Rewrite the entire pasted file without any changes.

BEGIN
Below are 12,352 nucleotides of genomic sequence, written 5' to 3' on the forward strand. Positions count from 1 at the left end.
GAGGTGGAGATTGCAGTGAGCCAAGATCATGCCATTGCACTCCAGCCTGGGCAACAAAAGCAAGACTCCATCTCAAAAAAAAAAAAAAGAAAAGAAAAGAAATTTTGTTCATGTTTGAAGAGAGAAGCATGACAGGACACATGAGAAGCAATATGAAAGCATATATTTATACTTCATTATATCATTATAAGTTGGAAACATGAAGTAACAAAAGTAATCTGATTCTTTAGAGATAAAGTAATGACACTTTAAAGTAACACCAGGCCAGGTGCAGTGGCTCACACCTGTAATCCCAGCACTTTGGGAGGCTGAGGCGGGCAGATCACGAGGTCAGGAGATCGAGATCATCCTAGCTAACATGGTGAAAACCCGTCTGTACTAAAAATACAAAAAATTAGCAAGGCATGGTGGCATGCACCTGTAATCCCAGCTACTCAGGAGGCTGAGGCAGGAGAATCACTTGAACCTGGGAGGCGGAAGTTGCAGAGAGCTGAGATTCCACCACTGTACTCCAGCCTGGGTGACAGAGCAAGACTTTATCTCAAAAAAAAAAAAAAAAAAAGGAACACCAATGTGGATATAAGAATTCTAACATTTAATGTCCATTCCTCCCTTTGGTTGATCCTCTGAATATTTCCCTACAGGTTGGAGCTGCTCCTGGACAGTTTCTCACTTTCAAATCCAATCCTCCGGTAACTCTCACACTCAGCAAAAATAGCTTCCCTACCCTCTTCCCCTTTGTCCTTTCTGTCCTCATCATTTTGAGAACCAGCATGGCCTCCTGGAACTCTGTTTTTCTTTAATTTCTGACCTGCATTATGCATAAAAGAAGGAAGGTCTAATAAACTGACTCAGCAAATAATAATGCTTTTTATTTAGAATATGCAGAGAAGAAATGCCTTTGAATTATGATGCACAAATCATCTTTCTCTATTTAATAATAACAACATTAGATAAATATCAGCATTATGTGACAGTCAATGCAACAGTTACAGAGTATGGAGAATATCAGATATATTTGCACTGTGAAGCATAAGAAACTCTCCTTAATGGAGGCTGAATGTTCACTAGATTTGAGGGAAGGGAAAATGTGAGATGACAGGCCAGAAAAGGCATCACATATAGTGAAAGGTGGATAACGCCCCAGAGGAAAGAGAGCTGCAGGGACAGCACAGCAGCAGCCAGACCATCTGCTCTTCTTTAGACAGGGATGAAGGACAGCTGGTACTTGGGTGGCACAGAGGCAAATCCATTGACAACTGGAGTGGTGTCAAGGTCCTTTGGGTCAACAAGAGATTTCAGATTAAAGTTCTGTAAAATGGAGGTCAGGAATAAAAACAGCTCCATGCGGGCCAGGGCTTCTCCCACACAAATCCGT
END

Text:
Below are 12,352 nucleotides of genomic sequence, written 5' to 3' on the forward strand. Positions count from 1 at the left end.
GAGGTGGAGATTGCAGTGAGCCAAGATCATGCCATTGCACTCCAGCCTGGGCAACAAAAGCAAGACTCCATCTCAAAAAAAAAAAAAAGAAAAGAAAAGAAATTTTGTTCATGTTTGAAGAGAGAAGCATGACAGGACACATGAGAAGCAATATGAAAGCATATATTTATACTTCATTATATCATTATAAGTTGGAAACATGAAGTAACAAAAGTAATCTGATTCTTTAGAGATAAAGTAATGACACTTTAAAGTAACACCAGGCCAGGTGCAGTGGCTCACACCTGTAATCCCAGCACTTTGGGAGGCTGAGGCGGGCAGATCACGAGGTCAGGAGATCGAGATCATCCTAGCTAACATGGTGAAAACCCGTCTGTACTAAAAATACAAAAAATTAGCAAGGCATGGTGGCATGCACCTGTAATCCCAGCTACTCAGGAGGCTGAGGCAGGAGAATCACTTGAACCTGGGAGGCGGAAGTTGCAGAGAGCTGAGATTCCACCACTGTACTCCAGCCTGGGTGACAGAGCAAGACTTTATCTCAAAAAAAAAAAAAAAAAAAGGAACACCAATGTGGATATAAGAATTCTAACATTTAATGTCCATTCCTCCCTTTGGTTGATCCTCTGAATATTTCCCTACAGGTTGGAGCTGCTCCTGGACAGTTTCTCACTTTCAAATCCAATCCTCCGGTAACTCTCACACTCAGCAAAAATAGCTTCCCTACCCTCTTCCCCTTTGTCCTTTCTGTCCTCATCATTTTGAGAACCAGCATGGCCTCCTGGAACTCTGTTTTTCTTTAATTTCTGACCTGCATTATGCATAAAAGAAGGAAGGTCTAATAAACTGACTCAGCAAATAATAATGCTTTTTATTTAGAATATGCAGAGAAGAAATGCCTTTGAATTATGATGCACAAATCATCTTTCTCTATTTAATAATAACAACATTAGATAAATATCAGCATTATGTGACAGTCAATGCAACAGTTACAGAGTATGGAGAATATCAGATATATTTGCACTGTGAAGCATAAGAAACTCTCCTTAATGGAGGCTGAATGTTCACTAGATTTGAGGGAAGGGAAAATGTGAGATGACAGGCCAGAAAAGGCATCACATATAGTGAAAGGTGGATAACGCCCCAGAGGAAAGAGAGCTGCAGGGACAGCACAGCAGCAGCCAGACCATCTGCTCTTCTTTAGACAGGGATGAAGGACAGCTGGTACTTGGGTGGCACAGAGGCAAATCCATTGACAACTGGAGTGGTGTCAAGGTCCTTTGGGTCAACAAGAGATTTCAGATTAAAGTTCTGTAAAATGGAGGTCAGGAATAAAAACAGCTCCATGCGGGCCAGGGCTTCTCCCACACAAATCCGT